Maybe you work in a pharmaceutical company or financial services organisation that demands several people work on the same document in various iterations and those folks are miles– or even oceans – apart. This solution allows for an entire team to work off the same master document, tracking changes, saving minor drafts and embedding files. Sound like you? Then you’re looking for a collaborative content management system (collaborative CMS).
If it were dictionary defined, the entry for collaborative content management might read something like: A system designed to process and assist the simultaneous creation of content by multiple authors across a network-based infrastructure. A mouthful, we know.
But here’s a simple way to picture it. Imagine a table with a blank piece of paper in the centre. Now picture a group of people around the table, each with his or her own pencil and eraser. One after the other, each person gets time with the document – to write something new, correct a remark, add an image, review, approve and sign off on the document. In the end, there aren’t multiple documents on the table. Just one. The one everyone works from.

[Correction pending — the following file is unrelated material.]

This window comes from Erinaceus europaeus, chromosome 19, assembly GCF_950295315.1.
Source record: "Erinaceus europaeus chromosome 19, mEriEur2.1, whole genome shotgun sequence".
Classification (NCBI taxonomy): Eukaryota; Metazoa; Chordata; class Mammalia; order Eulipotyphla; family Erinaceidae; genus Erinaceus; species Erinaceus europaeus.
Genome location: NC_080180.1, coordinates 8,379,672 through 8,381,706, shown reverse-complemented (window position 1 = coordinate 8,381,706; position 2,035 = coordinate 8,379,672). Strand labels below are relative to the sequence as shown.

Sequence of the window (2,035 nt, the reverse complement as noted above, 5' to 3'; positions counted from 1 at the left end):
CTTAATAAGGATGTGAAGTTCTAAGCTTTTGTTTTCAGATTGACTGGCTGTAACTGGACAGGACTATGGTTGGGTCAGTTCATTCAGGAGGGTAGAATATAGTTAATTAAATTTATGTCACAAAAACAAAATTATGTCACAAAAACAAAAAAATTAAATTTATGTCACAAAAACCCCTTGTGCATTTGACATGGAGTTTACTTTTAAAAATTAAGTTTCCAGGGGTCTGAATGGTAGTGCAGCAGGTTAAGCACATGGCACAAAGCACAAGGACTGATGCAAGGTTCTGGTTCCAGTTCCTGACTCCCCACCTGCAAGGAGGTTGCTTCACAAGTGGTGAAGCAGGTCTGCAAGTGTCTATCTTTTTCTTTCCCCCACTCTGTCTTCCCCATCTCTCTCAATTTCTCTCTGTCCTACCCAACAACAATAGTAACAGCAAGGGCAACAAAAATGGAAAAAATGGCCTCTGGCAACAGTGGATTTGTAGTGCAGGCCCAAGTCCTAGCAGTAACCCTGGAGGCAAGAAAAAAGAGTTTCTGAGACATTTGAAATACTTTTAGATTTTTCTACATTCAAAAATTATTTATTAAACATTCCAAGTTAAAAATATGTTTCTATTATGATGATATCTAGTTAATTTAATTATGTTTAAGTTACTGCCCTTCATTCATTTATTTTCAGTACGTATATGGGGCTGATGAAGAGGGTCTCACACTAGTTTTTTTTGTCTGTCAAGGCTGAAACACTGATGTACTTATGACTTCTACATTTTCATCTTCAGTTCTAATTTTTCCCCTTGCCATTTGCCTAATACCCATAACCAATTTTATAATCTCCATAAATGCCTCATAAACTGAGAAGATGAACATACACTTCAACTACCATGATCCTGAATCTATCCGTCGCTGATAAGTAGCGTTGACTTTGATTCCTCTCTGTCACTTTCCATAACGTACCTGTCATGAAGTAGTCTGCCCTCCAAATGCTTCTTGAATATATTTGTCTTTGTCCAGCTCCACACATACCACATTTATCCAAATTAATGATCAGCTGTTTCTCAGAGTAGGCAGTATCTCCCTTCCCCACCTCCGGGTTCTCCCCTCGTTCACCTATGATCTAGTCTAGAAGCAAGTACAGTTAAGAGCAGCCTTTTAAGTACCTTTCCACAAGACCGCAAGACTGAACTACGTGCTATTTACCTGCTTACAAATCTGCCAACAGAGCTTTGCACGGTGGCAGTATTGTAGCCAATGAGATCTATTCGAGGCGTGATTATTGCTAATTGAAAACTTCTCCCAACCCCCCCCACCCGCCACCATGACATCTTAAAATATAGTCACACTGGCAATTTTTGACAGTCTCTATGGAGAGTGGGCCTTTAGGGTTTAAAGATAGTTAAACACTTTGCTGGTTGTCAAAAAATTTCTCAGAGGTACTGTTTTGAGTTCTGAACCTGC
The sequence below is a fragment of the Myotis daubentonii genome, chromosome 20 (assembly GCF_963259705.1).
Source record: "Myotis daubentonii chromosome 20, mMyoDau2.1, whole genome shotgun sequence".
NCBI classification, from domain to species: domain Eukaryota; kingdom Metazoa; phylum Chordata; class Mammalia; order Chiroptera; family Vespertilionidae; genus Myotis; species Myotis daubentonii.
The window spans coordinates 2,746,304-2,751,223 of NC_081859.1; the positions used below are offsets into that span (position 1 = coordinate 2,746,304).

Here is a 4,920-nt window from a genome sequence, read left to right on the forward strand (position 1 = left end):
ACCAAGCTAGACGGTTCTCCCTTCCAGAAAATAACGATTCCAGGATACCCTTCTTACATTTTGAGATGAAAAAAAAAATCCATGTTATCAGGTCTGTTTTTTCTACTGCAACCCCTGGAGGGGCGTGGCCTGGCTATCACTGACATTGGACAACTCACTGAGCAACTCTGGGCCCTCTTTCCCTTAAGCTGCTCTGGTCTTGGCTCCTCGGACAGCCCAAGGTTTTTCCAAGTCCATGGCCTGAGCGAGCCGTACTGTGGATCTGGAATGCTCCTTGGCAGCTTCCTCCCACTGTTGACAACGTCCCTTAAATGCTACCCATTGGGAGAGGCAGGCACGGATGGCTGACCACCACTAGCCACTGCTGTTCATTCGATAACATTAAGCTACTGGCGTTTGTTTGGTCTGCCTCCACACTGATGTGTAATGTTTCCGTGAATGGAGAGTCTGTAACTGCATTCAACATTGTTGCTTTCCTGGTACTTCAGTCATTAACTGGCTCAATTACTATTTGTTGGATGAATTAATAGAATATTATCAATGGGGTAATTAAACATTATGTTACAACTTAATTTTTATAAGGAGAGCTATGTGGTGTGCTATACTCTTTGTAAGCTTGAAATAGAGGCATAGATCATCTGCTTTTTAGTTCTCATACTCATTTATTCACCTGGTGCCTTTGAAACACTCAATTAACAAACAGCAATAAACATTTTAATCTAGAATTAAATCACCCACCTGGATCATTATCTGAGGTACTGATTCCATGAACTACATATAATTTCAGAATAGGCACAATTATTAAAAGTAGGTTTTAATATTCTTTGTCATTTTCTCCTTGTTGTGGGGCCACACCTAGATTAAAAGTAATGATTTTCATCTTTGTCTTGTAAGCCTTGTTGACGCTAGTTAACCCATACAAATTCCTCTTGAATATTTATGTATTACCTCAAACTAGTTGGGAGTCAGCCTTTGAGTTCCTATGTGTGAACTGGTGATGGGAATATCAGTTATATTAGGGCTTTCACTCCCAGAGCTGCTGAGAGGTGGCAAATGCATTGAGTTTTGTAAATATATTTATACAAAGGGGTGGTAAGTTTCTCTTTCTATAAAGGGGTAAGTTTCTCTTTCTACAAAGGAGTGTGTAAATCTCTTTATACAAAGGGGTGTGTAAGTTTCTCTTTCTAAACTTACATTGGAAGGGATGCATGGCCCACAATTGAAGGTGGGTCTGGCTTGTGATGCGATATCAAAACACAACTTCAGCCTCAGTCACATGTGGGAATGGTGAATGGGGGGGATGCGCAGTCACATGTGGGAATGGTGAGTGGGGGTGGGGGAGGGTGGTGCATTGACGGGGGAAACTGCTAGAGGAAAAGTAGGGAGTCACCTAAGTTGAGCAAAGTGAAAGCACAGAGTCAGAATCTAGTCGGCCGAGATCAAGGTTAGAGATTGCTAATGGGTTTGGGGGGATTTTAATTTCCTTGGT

Collaborative content management – sometimes called collaborative document management – is the same thing, only living in a digital world where a software or online portal serves as the table and the group around the table is, in reality, sitting anywhere in the world, working on the document at any time of day.
One of the best examples of just such a collaboration system is Wikipedia, the mammoth online encyclopedia written and edited by users from around the globe. Wikis, used more and more often by businesses to collect intellectual knowledge and drive projects and ideas from across the company, are natural collaborative CMSs. They allow various editors to create, tweak and edit the same content from anywhere.
If your business relies on key business knowledge and research that you continually duplicate (i.e., reinvent the wheel), and more and more often your employees telecommute (i.e., live miles, counties or countries away), collaborative content management is a business solution to consider.
Collaborative CMS will allow you to create “shared workspaces” – the electronic version of the table top we talked about earlier. More advanced systems can even allow for online meetings, white-boarding, collection and storage of project documents and version control and tracking.